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Ex vivo innate immune cytokine signature of enhanced risk of relapsing brucellosis.

  • Author(s): Feldman, Kristyn E
  • Loriaux, Paul M
  • Saito, Mayuko
  • Tuero, Iskra
  • Villaverde, Homarh
  • Siva, Tenaya
  • Gotuzzo, Eduardo
  • Gilman, Robert H
  • Hoffmann, Alexander
  • Vinetz, Joseph M
  • et al.


Brucellosis, a zoonotic infection caused by one of the Gram-negative intracellular bacteria of the Brucella genus, is an ongoing public health problem in Perú. While most patients who receive standard antibiotic treatment recover, 5-40% suffer a brucellosis relapse. In this study, we examined the ex vivo immune cytokine profiles of recovered patients with a history of acute and relapsing brucellosis.

Methodology/principal findings

Blood was taken from healthy control donors, patients with a history of acute brucellosis, or patients with a history of relapsing brucellosis. Peripheral blood mononuclear cells were isolated and remained in culture without stimulation or were stimulated with a panel of toll-like receptor agonists or heat-killed Brucella melitensis (HKBM) isolates. Innate immune cytokine gene expression and protein secretion were measured by quantitative real-time polymerase chain reaction and a multiplex bead-based immunoassay, respectively. Acute and relapse patients demonstrated consistently elevated cytokine gene expression and secretion levels compared to controls. Notably, these include: basal and stimulus-induced expression of GM-CSF, TNF-α, and IFN-γ in response to LPS and HKBM; basal secretion of IL-6, IL-8, and TNF-α; and HKBM or Rev1-induced secretion of IL-1β, IL-2, GM-CSF, IFN-Υ, and TNF-α. Although acute and relapse patients were largely indistinguishable by their cytokine gene expression profiles, we identified a robust cytokine secretion signature that accurately discriminates acute from relapse patients. This signature consists of basal IL-6 secretion, IL-1β, IL-2, and TNF-α secretion in response to LPS and HKBM, and IFN-γ secretion in response to HKBM.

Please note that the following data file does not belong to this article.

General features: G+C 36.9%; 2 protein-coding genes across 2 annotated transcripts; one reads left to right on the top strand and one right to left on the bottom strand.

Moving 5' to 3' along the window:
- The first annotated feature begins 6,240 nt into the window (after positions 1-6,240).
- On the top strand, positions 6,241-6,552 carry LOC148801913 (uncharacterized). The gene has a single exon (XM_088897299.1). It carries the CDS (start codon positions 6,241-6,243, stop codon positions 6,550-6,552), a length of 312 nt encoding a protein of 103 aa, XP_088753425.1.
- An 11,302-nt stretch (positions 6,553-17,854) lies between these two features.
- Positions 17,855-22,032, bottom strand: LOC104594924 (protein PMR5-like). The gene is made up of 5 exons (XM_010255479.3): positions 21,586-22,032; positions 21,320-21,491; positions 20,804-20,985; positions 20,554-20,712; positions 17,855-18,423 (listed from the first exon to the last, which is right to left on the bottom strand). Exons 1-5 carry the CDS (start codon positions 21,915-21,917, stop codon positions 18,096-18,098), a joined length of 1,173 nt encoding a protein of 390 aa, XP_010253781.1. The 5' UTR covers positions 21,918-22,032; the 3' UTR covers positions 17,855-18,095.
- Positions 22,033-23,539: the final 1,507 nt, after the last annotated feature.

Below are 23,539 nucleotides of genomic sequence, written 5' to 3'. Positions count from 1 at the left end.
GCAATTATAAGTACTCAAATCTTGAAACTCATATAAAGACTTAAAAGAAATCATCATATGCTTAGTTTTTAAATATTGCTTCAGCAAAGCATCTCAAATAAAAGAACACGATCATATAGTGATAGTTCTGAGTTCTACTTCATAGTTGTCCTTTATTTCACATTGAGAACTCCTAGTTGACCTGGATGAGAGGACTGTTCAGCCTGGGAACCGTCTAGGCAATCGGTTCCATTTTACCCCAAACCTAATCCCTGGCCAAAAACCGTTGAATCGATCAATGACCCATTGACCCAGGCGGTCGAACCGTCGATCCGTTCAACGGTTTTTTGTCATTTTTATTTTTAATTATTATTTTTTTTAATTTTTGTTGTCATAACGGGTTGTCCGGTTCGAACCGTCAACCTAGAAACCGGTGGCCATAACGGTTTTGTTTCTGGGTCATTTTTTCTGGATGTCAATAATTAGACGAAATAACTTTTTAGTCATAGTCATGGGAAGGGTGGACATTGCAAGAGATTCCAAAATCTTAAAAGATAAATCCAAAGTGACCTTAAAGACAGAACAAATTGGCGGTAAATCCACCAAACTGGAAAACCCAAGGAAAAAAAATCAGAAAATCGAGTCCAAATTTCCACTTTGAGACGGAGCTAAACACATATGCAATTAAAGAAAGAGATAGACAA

This work demonstrates that informative cytokine variations in brucellosis patients can be detected using an ex vivo assay system and used to identify patients with differing infection histories. Targeted diagnosis of this signature may allow for better follow-up care of brucellosis patients through improved identification of patients at risk for relapse.

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